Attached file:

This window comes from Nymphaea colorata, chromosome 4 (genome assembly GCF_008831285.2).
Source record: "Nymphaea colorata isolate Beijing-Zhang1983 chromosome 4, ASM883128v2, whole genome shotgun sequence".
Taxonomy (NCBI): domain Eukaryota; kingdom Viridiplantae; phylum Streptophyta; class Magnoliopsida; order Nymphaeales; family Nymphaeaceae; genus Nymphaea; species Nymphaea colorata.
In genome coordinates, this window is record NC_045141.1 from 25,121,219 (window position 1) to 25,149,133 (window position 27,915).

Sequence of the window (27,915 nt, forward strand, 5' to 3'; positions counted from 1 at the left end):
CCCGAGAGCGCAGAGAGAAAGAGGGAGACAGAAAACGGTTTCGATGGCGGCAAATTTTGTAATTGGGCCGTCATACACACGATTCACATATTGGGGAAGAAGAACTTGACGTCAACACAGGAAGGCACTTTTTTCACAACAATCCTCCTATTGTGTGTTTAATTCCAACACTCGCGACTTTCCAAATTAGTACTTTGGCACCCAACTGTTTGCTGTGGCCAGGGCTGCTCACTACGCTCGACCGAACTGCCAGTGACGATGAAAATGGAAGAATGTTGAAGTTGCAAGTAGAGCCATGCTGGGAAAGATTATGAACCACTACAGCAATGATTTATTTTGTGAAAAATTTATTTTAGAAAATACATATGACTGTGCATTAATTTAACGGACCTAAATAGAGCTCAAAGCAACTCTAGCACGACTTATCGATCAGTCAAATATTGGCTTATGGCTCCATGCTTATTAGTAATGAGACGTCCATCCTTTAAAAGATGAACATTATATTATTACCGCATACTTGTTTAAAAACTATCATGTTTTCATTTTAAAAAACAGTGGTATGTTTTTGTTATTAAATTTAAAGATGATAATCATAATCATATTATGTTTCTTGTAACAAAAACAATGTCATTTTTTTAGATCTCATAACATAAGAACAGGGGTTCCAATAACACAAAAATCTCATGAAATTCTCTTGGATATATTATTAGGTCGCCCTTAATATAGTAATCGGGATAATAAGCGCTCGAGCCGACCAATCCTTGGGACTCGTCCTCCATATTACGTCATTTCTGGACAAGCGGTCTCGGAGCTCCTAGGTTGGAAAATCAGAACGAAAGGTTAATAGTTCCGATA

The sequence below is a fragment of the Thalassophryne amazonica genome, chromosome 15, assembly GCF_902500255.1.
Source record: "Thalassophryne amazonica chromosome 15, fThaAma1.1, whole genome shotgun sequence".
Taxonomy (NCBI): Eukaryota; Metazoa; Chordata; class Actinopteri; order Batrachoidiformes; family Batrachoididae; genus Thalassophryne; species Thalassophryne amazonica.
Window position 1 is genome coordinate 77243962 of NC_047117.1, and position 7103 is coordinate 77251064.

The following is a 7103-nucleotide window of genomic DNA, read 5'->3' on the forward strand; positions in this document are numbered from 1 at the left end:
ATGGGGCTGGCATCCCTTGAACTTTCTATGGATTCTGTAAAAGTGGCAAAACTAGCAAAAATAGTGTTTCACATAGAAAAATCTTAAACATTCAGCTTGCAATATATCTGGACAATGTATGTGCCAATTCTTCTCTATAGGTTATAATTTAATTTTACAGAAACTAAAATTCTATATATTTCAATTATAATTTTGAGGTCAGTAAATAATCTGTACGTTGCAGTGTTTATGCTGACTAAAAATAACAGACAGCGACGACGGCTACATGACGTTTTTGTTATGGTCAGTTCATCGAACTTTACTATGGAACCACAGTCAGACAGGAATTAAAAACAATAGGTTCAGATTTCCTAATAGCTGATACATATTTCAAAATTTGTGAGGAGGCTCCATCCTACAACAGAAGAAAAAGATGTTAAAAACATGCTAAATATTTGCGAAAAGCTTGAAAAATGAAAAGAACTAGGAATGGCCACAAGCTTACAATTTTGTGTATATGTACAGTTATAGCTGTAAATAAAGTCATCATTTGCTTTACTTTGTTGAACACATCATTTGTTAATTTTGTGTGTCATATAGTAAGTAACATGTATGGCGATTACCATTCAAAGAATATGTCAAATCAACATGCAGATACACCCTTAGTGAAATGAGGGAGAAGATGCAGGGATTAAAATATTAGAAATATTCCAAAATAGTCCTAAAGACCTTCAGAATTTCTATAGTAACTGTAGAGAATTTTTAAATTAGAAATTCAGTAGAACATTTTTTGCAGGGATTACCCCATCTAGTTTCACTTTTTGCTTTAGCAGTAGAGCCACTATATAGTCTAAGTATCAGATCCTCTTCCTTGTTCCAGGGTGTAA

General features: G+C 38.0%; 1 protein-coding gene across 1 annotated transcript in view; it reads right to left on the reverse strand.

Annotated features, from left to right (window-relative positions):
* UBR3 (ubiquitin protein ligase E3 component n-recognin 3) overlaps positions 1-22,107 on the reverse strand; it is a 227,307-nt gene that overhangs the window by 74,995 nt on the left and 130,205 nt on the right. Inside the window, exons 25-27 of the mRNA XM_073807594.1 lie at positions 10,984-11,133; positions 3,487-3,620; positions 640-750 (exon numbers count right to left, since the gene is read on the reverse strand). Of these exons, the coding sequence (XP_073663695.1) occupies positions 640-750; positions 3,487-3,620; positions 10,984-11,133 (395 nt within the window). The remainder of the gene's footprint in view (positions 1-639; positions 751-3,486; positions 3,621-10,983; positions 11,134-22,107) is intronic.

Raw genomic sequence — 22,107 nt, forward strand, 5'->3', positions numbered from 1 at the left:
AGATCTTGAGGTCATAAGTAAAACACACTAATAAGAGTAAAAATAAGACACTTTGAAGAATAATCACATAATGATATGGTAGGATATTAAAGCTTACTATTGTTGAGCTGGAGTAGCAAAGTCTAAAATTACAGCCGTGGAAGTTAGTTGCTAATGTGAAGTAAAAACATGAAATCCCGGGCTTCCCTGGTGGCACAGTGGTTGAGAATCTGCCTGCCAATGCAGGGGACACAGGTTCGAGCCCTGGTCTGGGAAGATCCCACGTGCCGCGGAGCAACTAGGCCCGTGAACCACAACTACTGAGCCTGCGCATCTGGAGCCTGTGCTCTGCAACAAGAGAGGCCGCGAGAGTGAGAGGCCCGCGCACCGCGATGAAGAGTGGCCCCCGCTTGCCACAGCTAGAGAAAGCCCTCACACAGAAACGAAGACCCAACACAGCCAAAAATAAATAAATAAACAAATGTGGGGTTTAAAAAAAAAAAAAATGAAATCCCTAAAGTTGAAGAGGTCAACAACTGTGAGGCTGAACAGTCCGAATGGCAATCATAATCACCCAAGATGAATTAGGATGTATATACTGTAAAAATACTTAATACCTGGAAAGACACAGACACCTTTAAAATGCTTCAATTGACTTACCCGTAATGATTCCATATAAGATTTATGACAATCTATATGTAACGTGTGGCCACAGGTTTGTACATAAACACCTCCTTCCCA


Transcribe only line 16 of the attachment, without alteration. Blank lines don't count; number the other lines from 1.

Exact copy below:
Raw genomic sequence — 22,107 nt, forward strand, 5'->3', positions numbered from 1 at the left: